Culture of negativity? Culture of envy? Continually smashing tall poppies down? Pretty strong language and while the disclaimer, “ wherever it occurs” is put in, the meaning is pretty clear.
Stop moaning about colonisation maoris. Stop being negative and stop looking at envy on the rest of New Zealand and stop wanting everything. Stop acting like you are special and stop holding this country back by trying to get long forgotten crimes, committed by long dead people, corrected. Just get with the program, we are all kiwis and we all have the same rights, no one should get special rights. The problem with maori is that they are too focused in the grievance mode. You still see yourselves as victims. Poor maori see how worse off than everyone else you are, boo hoo, tough, get off your arse and stop moaning.
As you can tell I've heard a lot of those comments over the years. They are all based on falsehoods.
Maori are continually coming up with ideas and solutions to the situation they are in. This idea from Pita Sharples is an example of that. His solution is a maori solution. I am sure he set out to cause a bit of a splash with the initial headline. And maybe he underestimated the virulent outcry that created so much noise that any further clarification from Sharples was unheard and then interpreted as a backdown.
I'm putting the mistake down to the fact that Pita Sharples has a good heart and he believes others are like him. He thought it might actually be thought about as a maori solution to a maori problem. He thought that the mana of maori as tangata whenua and the indigenous people of this country counted for something. Perhaps being close to the action has clouded his view of the real situation in this country, I don't think so. To me it was just a miscalculation in his perception of how he would like it to be, as opposed to how it is.
So what was the mistake? The public are suffering from a number of misconceptions about maori. It brings to mind a book called “Positioning” which I read many years ago. The concept relates to the perception people have in their minds about things. It's called memes now when considering populations.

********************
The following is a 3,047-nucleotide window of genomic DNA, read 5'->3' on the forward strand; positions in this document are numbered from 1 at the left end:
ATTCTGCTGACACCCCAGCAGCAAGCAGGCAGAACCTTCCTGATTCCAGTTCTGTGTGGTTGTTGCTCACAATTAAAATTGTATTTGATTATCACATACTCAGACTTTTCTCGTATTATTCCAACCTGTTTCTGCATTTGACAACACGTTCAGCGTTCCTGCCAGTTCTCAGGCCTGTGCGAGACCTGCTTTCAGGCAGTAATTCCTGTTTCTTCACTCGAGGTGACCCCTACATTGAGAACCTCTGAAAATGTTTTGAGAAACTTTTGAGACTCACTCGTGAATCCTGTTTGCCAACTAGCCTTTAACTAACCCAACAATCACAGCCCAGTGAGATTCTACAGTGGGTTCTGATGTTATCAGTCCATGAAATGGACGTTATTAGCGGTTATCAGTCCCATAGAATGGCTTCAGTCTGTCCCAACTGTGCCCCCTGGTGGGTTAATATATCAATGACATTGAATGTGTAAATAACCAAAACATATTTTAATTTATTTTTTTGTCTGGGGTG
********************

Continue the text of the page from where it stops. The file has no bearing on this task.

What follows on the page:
The comments outlined above exist because of the positioning or paradigm that people have around maori. You can't bully it out the way, it is there and won't move or change.
The idea is that if you, in a marketing sense, are number two and you want to be number one. Instead of fighting on the same battlefield as the current number one, you change the battlefield. And on this new battlefield you are number one. It's the same for what people believe. You have to change the meme, you have to change the position, you have to change the paradigm.
The classic marketing example is rental cars, with Hertz and Avis. When people thought rental cars, they thought Hertz first and then Avis. Avis couldn't beat Hertz on that battlefield, so they changed it to a different battlefield where they were number one.
It is the same with the public misconceptions about maori. Those thoughts show a glimpse of the meme in play and also parts of the paradigm or worldview that people have, that cause them to think the way they do.
We have to change the battlefield and I believe it is already happening. The centre of balance is shifting and that is visible in the reaction we see from the public to the stimulus supplied from maori. It could be a natural process, maybe it will happen no matter what. The perceptions that people have about maori are being tested. Maori are building their mana and that mana is being expressed in all sorts of ways, the resurgence of maoritanga evidenced in so many glorious examples is testament to the beginning of a dawn to a new day. Ideas such as those offered by the maori party are another example of the inherent mana of maori being expressed.
Maori are offering solutions to the isssues they face. We just have to listen.
Perhaps I have misinterpreted the intent of the editorial. I may have just dreamed it all up and created a mountain out of a molehill, it wouldn't be the first time that has happened. But i think I'll trust my intuition on this.